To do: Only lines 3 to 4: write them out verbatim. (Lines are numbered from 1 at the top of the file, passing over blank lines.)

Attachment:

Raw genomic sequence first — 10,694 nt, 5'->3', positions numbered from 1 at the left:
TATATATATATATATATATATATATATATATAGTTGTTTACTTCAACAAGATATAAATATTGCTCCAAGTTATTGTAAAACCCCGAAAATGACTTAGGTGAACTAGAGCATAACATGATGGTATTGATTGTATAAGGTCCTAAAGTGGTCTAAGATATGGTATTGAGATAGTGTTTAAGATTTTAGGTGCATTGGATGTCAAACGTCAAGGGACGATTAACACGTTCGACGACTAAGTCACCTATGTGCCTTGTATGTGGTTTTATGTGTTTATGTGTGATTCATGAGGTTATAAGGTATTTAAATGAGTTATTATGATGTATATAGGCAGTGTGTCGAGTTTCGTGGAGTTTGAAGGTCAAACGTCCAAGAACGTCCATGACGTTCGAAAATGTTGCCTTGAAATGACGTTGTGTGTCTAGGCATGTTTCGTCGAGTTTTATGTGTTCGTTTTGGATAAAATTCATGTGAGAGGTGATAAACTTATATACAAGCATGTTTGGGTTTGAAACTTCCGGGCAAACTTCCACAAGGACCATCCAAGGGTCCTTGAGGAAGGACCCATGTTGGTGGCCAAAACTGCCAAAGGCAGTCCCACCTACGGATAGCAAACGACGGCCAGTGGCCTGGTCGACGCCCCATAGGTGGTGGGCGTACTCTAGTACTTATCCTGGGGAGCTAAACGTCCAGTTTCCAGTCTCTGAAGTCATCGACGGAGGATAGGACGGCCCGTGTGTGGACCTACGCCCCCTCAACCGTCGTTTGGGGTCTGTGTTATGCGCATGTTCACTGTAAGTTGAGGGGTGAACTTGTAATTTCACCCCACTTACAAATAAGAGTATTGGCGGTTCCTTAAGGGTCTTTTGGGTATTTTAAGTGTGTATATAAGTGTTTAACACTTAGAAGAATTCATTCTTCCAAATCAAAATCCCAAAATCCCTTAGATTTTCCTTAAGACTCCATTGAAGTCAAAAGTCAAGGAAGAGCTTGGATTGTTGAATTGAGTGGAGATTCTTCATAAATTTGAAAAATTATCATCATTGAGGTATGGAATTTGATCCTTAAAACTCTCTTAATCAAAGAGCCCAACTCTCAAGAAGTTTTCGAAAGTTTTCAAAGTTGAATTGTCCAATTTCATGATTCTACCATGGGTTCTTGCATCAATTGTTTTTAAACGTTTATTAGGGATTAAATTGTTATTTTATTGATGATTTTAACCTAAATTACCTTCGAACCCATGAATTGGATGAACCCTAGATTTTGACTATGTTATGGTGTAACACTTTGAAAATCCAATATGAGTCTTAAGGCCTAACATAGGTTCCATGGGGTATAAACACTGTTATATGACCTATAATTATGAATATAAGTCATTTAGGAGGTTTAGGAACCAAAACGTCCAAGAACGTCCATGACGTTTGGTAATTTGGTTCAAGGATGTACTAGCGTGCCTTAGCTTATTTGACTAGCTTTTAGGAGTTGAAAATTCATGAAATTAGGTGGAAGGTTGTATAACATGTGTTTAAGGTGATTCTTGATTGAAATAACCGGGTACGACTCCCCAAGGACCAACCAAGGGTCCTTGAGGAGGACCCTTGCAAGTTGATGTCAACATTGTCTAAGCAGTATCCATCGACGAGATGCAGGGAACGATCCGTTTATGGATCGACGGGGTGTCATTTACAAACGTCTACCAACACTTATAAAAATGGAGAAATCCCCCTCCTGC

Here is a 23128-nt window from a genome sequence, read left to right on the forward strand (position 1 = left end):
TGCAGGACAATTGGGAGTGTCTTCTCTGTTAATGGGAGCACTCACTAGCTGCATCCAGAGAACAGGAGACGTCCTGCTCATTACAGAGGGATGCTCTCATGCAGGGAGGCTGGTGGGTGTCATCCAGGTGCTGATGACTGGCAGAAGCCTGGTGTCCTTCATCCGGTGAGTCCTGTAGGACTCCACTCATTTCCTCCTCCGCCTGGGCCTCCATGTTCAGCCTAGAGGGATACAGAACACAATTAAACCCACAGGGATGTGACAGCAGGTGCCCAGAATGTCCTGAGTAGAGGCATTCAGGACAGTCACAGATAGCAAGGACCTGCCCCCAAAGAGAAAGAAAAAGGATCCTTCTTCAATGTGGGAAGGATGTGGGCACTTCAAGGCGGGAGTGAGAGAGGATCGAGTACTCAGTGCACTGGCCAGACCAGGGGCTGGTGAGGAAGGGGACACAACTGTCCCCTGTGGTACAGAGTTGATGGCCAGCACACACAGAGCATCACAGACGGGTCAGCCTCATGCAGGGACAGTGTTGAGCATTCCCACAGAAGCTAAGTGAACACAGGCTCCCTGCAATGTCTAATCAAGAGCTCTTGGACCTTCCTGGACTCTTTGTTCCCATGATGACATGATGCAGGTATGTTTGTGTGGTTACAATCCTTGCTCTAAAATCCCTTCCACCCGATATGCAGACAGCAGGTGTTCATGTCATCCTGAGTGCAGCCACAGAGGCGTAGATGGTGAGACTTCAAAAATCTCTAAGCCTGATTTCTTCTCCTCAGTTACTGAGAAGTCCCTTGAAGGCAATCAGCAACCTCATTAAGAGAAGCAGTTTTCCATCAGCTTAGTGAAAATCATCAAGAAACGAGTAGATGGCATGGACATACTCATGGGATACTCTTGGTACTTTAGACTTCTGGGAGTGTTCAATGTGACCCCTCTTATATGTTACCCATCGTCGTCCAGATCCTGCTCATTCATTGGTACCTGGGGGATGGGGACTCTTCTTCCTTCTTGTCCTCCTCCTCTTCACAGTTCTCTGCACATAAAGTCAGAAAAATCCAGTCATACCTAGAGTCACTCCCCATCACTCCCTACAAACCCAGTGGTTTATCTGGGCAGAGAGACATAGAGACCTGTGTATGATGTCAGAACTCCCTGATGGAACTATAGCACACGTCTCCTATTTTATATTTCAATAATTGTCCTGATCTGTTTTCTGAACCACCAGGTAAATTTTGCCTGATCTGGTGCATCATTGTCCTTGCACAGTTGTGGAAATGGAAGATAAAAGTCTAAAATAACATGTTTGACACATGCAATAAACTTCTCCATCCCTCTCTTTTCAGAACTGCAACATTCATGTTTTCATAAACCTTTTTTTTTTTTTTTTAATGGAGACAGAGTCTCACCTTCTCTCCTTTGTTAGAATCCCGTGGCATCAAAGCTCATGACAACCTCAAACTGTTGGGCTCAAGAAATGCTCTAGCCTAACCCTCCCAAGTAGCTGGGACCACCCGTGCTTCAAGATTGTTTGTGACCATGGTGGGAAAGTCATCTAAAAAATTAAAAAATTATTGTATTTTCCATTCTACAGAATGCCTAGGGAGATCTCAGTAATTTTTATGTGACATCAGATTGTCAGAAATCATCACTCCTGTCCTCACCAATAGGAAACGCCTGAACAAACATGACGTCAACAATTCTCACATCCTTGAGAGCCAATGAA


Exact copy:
Here is a 23128-nt window from a genome sequence, read left to right on the forward strand (position 1 = left end):
TGCAGGACAATTGGGAGTGTCTTCTCTGTTAATGGGAGCACTCACTAGCTGCATCCAGAGAACAGGAGACGTCCTGCTCATTACAGAGGGATGCTCTCATGCAGGGAGGCTGGTGGGTGTCATCCAGGTGCTGATGACTGGCAGAAGCCTGGTGTCCTTCATCCGGTGAGTCCTGTAGGACTCCACTCATTTCCTCCTCCGCCTGGGCCTCCATGTTCAGCCTAGAGGGATACAGAACACAATTAAACCCACAGGGATGTGACAGCAGGTGCCCAGAATGTCCTGAGTAGAGGCATTCAGGACAGTCACAGATAGCAAGGACCTGCCCCCAAAGAGAAAGAAAAAGGATCCTTCTTCAATGTGGGAAGGATGTGGGCACTTCAAGGCGGGAGTGAGAGAGGATCGAGTACTCAGTGCACTGGCCAGACCAGGGGCTGGTGAGGAAGGGGACACAACTGTCCCCTGTGGTACAGAGTTGATGGCCAGCACACACAGAGCATCACAGACGGGTCAGCCTCATGCAGGGACAGTGTTGAGCATTCCCACAGAAGCTAAGTGAACACAGGCTCCCTGCAATGTCTAATCAAGAGCTCTTGGACCTTCCTGGACTCTTTGTTCCCATGATGACATGATGCAGGTATGTTTGTGTGGTTACAATCCTTGCTCTAAAATCCCTTCCACCCGATATGCAGACAGCAGGTGTTCATGTCATCCTGAGTGCAGCCACAGAGGCGTAGATGGTGAGACTTCAAAAATCTCTAAGCCTGATTTCTTCTCCTCAGTTACTGAGAAGTCCCTTGAAGGCAATCAGCAACCTCATTAAGAGAAGCAGTTTTCCATCAGCTTAGTGAAAATCATCAAGAAACGAGTAGATGGCATGGACATACTCATGGGATACTCTTGGTACTTTAGACTTCTGGGAGTGTTCAATGTGACCCCTCTTATATGTTACCCATCGTCGTCCAGATCCTGCTCATTCATTGGTACCTGGGGGATGGGGACTCTTCTTCCTTCTTGTCCTCCTCCTCTTCACAGTTCTCTGCACATAAAGTCAGAAAAATCCAGTCATACCTAGAGTCACTCCCCATCACTCCCTACAAACCCAGTGGTTTATCTGGGCAGAGAGACATAGAGACCTGTGTATGATGTCAGAACTCCCTGATGGAACTATAGCACACGTCTCCTATTTTATATTTCAATAATTGTCCTGATCTGTTTTCTGAACCACCAGGTAAATTTTGCCTGATCTGGTGCATCATTGTCCTTGCACAGTTGTGGAAATGGAAGATAAAAGTCTAAAATAACATGTTTGACACATGCAATAAACTTCTCCATCCCTCTCTTTTCAGAACTGCAACATTCATGTTTTCATAAACCTTTTTTTTTTTTTTTTAATGGAGACAGAGTCTCACCTTCTCTCCTTTGTTAGAATCCCGTGGCATCAAAGCTCATGACAACCTCAAACTGTTGGGCTCAAGAAATGCTCTAGCCTAACCCTCCCAAGTAGCTGGGACCACCCGTGCTTCAAGATTGTTTGTGACCATGGTGGGAAAGTCATCTAAAAAATTAAAAAATTATTGTATTTTCCATTCTACAGAATGCCTAGGGAGATCTCAGTAATTTTTATGTGACATCAGATTGTCAGAAATCATCACTCCTGTCCTCACCAATAGGAAACGCCTGAACAAACATGACGTCAACAATTCTCACATCCTTGAGAGCCAATGAA